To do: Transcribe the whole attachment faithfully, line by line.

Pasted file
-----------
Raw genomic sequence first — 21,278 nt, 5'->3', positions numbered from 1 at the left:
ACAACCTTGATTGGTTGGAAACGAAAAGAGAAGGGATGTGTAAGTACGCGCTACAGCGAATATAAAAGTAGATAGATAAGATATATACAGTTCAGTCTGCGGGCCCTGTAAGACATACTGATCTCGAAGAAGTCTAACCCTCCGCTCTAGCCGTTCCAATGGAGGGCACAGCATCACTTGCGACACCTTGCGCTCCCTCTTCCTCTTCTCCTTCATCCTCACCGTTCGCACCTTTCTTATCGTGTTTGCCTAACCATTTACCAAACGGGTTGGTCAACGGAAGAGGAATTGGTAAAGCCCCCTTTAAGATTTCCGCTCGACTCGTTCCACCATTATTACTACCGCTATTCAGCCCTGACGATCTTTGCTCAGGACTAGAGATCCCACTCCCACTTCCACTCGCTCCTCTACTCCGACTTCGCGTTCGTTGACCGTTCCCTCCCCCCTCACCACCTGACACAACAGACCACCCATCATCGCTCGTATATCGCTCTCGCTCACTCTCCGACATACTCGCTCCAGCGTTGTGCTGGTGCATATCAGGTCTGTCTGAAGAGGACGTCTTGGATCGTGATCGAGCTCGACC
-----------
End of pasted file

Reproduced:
Raw genomic sequence first — 21,278 nt, 5'->3', positions numbered from 1 at the left:
ACAACCTTGATTGGTTGGAAACGAAAAGAGAAGGGATGTGTAAGTACGCGCTACAGCGAATATAAAAGTAGATAGATAAGATATATACAGTTCAGTCTGCGGGCCCTGTAAGACATACTGATCTCGAAGAAGTCTAACCCTCCGCTCTAGCCGTTCCAATGGAGGGCACAGCATCACTTGCGACACCTTGCGCTCCCTCTTCCTCTTCTCCTTCATCCTCACCGTTCGCACCTTTCTTATCGTGTTTGCCTAACCATTTACCAAACGGGTTGGTCAACGGAAGAGGAATTGGTAAAGCCCCCTTTAAGATTTCCGCTCGACTCGTTCCACCATTATTACTACCGCTATTCAGCCCTGACGATCTTTGCTCAGGACTAGAGATCCCACTCCCACTTCCACTCGCTCCTCTACTCCGACTTCGCGTTCGTTGACCGTTCCCTCCCCCCTCACCACCTGACACAACAGACCACCCATCATCGCTCGTATATCGCTCTCGCTCACTCTCCGACATACTCGCTCCAGCGTTGTGCTGGTGCATATCAGGTCTGTCTGAAGAGGACGTCTTGGATCGTGATCGAGCTCGACC